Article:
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40 years later: Remembering Robert Kennedy

Forty years ago today, the dream died again. Robert Kennedy, gunned down in a Los Angeles hotel kitchen, clutched a rosary handed to him by a busboy as he bled from a head wound. Amid shrieks of despair, his wife Ethel comforted him as his life ebbed away.

His brother, President John Kennedy, was killed less than five years before. Martin Luther King was assassinated two months earlier. By June 1968, violence from the inner cities to Vietnam was tearing the country apart, and had robbed the nation of three of its most inspiring leaders.

Forty years later, the story of Robert Kennedy's life, cut short at 42, and the ripples from his brief, passionate campaign for the presidency remain powerful. He was killed celebrating his greatest triumph, winning the California primary as he fought for the Democratic nomination.

The double blow of the King and Kennedy assassinations remains a raw wound for many who worked with them or were inspired by them. “We saw two bright lights snuffed out, our hopes and dreams shattered,” recalled John Seigenthaler Sr., the former NBC anchor's father, who worked for Kennedy.

It's still surprising today that Kennedy was only 42 when he died. If he were alive now he would be 82, one year younger than former Presidents Jimmy Carter and George H.W. Bush.

Kennedy's 82-day campaign for the presidency, with its urgent themes of ending the Vietnam War, attacking poverty and bridging the racial divide, was a “noble moment, brutally truncated,” said Todd Gitlin, a political writer and sociologist.

Ethel Kennedy, in a brief interview, said she hoped the 40th anniversary of her husband's death this week will highlight two aspects of his legacy – his focus on poverty and his ability to attract youths into politics and public service.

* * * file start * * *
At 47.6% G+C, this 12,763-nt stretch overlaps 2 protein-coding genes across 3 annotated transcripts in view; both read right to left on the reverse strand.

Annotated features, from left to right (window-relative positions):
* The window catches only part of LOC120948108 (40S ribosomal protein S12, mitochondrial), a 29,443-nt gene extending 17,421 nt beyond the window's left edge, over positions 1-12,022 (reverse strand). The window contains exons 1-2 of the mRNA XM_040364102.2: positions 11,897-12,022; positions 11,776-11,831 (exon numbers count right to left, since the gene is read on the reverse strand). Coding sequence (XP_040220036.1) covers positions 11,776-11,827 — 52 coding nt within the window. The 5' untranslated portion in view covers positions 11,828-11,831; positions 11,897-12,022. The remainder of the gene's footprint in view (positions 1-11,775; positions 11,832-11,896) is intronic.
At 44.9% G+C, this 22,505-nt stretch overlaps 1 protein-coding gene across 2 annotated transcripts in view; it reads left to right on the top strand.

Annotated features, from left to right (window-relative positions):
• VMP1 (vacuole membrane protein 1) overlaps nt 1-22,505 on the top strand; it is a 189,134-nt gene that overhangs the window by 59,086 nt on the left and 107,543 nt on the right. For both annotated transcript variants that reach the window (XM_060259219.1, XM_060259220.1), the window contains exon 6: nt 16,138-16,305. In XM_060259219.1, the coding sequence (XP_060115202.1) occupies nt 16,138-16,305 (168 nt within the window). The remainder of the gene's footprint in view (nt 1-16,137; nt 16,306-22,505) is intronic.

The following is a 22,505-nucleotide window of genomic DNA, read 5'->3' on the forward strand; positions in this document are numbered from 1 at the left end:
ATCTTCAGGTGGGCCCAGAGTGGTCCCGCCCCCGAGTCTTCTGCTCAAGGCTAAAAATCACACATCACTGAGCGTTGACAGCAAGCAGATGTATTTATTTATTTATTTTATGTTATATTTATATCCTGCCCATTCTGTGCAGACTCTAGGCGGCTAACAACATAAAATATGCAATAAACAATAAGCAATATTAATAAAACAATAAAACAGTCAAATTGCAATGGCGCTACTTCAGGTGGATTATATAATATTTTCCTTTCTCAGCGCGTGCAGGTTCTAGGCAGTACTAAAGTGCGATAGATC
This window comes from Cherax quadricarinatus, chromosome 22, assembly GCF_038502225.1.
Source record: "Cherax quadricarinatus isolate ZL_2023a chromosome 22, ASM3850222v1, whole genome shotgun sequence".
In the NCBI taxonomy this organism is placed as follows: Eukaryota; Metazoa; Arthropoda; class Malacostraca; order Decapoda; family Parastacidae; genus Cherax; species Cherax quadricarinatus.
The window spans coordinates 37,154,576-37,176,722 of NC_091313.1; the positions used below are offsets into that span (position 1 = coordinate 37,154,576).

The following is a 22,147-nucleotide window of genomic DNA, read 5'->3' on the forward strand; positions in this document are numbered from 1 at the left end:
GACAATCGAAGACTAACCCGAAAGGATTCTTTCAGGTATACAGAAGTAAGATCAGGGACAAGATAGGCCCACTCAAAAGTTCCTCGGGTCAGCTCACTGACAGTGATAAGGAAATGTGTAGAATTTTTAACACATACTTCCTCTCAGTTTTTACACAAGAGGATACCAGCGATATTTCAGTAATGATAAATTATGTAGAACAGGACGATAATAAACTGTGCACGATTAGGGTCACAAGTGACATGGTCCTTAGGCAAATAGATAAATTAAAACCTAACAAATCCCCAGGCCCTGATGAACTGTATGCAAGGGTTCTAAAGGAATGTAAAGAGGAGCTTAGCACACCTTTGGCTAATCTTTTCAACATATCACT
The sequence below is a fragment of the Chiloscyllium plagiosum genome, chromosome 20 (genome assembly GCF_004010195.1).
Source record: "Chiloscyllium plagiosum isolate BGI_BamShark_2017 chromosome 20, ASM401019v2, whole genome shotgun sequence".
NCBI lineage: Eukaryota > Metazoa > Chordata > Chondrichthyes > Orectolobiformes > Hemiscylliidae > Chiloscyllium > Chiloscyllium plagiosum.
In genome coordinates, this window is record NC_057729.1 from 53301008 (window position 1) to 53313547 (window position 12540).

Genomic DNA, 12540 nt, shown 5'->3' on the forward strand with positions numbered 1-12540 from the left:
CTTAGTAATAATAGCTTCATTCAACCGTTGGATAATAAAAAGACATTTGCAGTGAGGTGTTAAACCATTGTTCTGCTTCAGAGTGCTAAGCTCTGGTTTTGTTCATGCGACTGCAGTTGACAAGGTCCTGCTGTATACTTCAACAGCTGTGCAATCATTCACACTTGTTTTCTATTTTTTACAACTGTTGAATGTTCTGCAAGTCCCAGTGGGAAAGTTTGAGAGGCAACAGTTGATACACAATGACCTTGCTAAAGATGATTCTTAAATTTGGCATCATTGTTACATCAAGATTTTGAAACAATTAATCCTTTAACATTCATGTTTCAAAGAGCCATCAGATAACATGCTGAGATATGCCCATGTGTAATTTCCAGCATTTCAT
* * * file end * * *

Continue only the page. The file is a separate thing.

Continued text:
Many voters this year say Barack Obama reminds them of John or Robert Kennedy, and Ethel Kennedy did not shy from that comparison. She said her husband and Obama “were cut from the same cloth – they reached out to people and inspired them.”

Frank Mankiewicz, Kennedy's press secretary, said he was one of the few politicians who could attract white and black votes, and often challenged audiences.

“These days, you don't find politicians telling people what they don't want to hear, but he did that all the time,” Mankiewicz recalled.

The political rules of 1968, with a handful of primaries, were different from today. Kennedy started the race taking on President Lyndon Johnson, but antiwar activists had already rallied behind Sen. Eugene McCarthy and disparaged Kennedy as an opportunist.

After Johnson decided not to seek re-election, party bosses began to support Vice President Hubert Humphrey, but some waited as Kennedy won Indiana and Nebraska. Then Kennedy lost Oregon to McCarthy – which made the California contest crucial.

He won.

“On to Chicago and let's win there,” Kennedy told a jubilant crowd at the Ambassador Hotel in Los Angeles. Moments later, just past midnight on June 5, a Palestinian immigrant named Sirhan Sirhan who was angry about U.S. support for Israel shot him in the head. He died 26 hours later, on June 6.

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